4 Reasons You Might Regret Getting Divorced Down the Line

Updated 04/12/19
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It's no secret that choosing to file for divorce is a lofty decision that shouldn't be taken lightly. There are a myriad of factors to consider, including your children, your finances, and, of course, your happiness. It's also important not just think about how you may feel in the present moment, but also how you might feel years or even decades down the line. While divorce can be the best option for some couples, others may regret the choice in the future.

According to a 2016 study conducted by Seddans, a law firm in the U.K., 22 percent of the more than 800 participants regretted getting a divorce.  Additionally, a paper published in a journal of student research found that 40 percent of divorced participants believed, in hindsight, that divorce was the wrong choice for their marriages. The Daily Mail also reports that a U.K. survey found that as much as 54 percent of participants experienced seconds thoughts after getting a divorce and that 42 percent considered giving the relationship another try.

These statistics on divorce regret show that the aftermath of ending a relationship can be a complicated and emotional one. Although some divorces are necessary, others might not be. If you're considering filing for a divorce, keep reading to discover a few common reasons why people feel regret after divorce. They might convince you to give your relationship another try.

Your Finances Change

The financial impact of divorce can be devastating. The reality of how much it costs to just get a divorce attorney can be a shock and once the ball is rolling it is hard to turn back. Even after the divorce is final and the legal fees have been paid, there's still the matter of figuring out how to support two households with the amount of money that was once used to support one. This might require you to find a new job in order to support yourself.

Your Children are Affected

As resilient as children may be, divorce can affect them in a variety of ways, whether they are kids or young adults themselves. For younger kids, divorce often means losing their childhood home, moving away from neighborhood friends, and even enrolling in a new school. They'll also have to adjust to splitting their time between their parents. If you're a stay-at-home parent, going back to work in order to support yourself will also be a big change for them. Essentially, divorce can also take an emotional toll on kids both young and fully grown.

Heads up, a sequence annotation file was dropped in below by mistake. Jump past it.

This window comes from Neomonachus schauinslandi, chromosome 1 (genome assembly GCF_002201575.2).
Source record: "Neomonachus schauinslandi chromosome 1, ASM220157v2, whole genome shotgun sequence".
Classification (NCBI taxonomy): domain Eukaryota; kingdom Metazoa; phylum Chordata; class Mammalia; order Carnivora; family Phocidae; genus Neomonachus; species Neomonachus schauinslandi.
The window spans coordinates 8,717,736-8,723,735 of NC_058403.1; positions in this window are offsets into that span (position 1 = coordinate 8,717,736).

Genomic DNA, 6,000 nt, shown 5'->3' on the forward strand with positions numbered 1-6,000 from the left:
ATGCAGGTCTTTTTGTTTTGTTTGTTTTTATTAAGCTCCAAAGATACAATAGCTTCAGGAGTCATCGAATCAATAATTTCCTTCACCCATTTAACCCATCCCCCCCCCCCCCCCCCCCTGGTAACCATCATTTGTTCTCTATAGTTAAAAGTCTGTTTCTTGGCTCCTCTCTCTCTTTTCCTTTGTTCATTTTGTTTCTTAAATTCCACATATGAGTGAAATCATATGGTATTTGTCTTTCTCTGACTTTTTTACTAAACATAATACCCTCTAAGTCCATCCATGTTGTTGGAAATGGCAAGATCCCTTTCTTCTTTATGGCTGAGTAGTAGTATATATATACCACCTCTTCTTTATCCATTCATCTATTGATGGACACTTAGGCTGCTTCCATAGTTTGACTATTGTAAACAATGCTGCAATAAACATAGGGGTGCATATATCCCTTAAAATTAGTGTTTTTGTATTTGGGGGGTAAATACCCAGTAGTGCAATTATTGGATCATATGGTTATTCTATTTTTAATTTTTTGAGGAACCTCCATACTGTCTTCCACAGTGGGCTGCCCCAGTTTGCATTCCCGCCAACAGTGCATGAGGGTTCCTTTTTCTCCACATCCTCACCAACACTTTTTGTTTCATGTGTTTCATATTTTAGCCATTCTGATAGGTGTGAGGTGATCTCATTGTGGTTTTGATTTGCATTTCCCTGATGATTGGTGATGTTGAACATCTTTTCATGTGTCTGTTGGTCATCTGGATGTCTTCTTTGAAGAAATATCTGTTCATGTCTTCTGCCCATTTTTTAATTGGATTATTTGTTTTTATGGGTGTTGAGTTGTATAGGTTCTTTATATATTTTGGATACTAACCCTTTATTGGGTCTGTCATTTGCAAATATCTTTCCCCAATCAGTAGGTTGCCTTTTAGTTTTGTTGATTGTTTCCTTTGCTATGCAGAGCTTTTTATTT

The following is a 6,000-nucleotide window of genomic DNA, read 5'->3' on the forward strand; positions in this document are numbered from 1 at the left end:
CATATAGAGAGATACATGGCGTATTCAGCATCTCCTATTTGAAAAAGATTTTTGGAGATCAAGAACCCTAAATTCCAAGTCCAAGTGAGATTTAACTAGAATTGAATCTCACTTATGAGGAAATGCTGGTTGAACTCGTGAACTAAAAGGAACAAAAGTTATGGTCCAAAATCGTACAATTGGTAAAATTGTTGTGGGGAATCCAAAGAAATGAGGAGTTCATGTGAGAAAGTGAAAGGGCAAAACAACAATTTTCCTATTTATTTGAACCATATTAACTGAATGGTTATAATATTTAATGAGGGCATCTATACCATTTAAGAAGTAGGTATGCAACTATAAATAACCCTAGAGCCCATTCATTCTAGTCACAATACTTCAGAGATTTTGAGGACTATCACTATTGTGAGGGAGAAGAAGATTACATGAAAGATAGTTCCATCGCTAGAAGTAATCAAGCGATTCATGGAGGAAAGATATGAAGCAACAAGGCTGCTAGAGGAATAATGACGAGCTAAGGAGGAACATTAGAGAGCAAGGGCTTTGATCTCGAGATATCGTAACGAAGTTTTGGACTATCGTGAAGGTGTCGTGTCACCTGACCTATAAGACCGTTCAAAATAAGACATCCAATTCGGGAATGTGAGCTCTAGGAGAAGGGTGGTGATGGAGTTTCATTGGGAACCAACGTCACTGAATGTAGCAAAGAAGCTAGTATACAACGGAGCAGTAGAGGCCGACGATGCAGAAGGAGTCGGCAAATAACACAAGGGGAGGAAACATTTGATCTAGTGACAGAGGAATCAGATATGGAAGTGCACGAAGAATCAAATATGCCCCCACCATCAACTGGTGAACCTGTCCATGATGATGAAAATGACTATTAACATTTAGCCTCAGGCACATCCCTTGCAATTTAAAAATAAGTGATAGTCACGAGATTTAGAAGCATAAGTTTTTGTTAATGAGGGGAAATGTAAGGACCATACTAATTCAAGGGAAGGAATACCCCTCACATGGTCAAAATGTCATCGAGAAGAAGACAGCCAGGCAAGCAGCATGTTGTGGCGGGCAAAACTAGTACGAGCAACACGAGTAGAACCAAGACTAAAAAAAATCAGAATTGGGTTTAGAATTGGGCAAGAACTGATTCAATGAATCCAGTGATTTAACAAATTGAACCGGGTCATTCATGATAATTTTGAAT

Your Next Relationship Might Not Be Any Better

Some say it takes three years to recover from a divorce, but others jump into new relationships right away. Although there's no right or wrong way to date or commit to a new person after a divorce, it's important to heal before you can move on to a new long-term relationship.

It may be common for loneliness and financial strain to motivate some to begin looking for a new partner shortly after their divorce is final, but if you don’t take the time to emotionally recover and address your role in the demise of your last marriage, those same issues could trickle into your next relationship. If that's the case, you could end up finding yourself just as unhappy in your next marriage as you were in your last.

Your Viewpoint May Change with Time

Distance really can make the heart grow fonder. The longer you are away from that spouse who once drove you crazy, the more attractive they may become, especially if you start comparing them to what’s available once you start dating again.

The pain of regret after divorce can be long-lasting, especially when you consider the life-long impact divorce has on your children, your finances, and your emotions. While divorce may be your only option in certain situations, some relationships can be reconciled before the paperwork is filed. At the end of the day, you are the only person who can make the decision for yourself, and while there are many factors at play, you know what's best for you and your family.

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